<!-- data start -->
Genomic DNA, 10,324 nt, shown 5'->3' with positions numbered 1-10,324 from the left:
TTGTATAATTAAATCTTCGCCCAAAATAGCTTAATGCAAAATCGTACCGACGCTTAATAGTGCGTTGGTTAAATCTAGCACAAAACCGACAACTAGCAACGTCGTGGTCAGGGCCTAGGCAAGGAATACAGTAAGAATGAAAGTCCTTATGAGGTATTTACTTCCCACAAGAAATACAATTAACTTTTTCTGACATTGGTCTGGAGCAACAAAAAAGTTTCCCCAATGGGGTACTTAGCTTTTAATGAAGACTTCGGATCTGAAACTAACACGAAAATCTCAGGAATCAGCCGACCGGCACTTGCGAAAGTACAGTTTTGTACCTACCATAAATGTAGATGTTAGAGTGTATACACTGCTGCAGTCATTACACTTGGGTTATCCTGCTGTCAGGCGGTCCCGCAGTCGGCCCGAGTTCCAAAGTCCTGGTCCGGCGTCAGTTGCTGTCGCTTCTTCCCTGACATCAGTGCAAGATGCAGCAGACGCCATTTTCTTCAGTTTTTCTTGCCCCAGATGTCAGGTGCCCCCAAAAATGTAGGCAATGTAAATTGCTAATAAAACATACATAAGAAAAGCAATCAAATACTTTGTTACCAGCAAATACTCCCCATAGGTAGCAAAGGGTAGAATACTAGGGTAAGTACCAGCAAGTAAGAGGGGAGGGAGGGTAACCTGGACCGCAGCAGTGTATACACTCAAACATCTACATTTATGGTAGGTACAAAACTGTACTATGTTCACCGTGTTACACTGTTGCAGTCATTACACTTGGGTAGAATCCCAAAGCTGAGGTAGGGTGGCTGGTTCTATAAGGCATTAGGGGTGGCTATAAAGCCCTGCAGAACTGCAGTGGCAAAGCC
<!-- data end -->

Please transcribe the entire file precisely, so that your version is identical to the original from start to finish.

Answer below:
Genomic DNA, 10,324 nt, shown 5'->3' with positions numbered 1-10,324 from the left:
TTGTATAATTAAATCTTCGCCCAAAATAGCTTAATGCAAAATCGTACCGACGCTTAATAGTGCGTTGGTTAAATCTAGCACAAAACCGACAACTAGCAACGTCGTGGTCAGGGCCTAGGCAAGGAATACAGTAAGAATGAAAGTCCTTATGAGGTATTTACTTCCCACAAGAAATACAATTAACTTTTTCTGACATTGGTCTGGAGCAACAAAAAAGTTTCCCCAATGGGGTACTTAGCTTTTAATGAAGACTTCGGATCTGAAACTAACACGAAAATCTCAGGAATCAGCCGACCGGCACTTGCGAAAGTACAGTTTTGTACCTACCATAAATGTAGATGTTAGAGTGTATACACTGCTGCAGTCATTACACTTGGGTTATCCTGCTGTCAGGCGGTCCCGCAGTCGGCCCGAGTTCCAAAGTCCTGGTCCGGCGTCAGTTGCTGTCGCTTCTTCCCTGACATCAGTGCAAGATGCAGCAGACGCCATTTTCTTCAGTTTTTCTTGCCCCAGATGTCAGGTGCCCCCAAAAATGTAGGCAATGTAAATTGCTAATAAAACATACATAAGAAAAGCAATCAAATACTTTGTTACCAGCAAATACTCCCCATAGGTAGCAAAGGGTAGAATACTAGGGTAAGTACCAGCAAGTAAGAGGGGAGGGAGGGTAACCTGGACCGCAGCAGTGTATACACTCAAACATCTACATTTATGGTAGGTACAAAACTGTACTATGTTCACCGTGTTACACTGTTGCAGTCATTACACTTGGGTAGAATCCCAAAGCTGAGGTAGGGTGGCTGGTTCTATAAGGCATTAGGGGTGGCTATAAAGCCCTGCAGAACTGCAGTGGCAAAGCC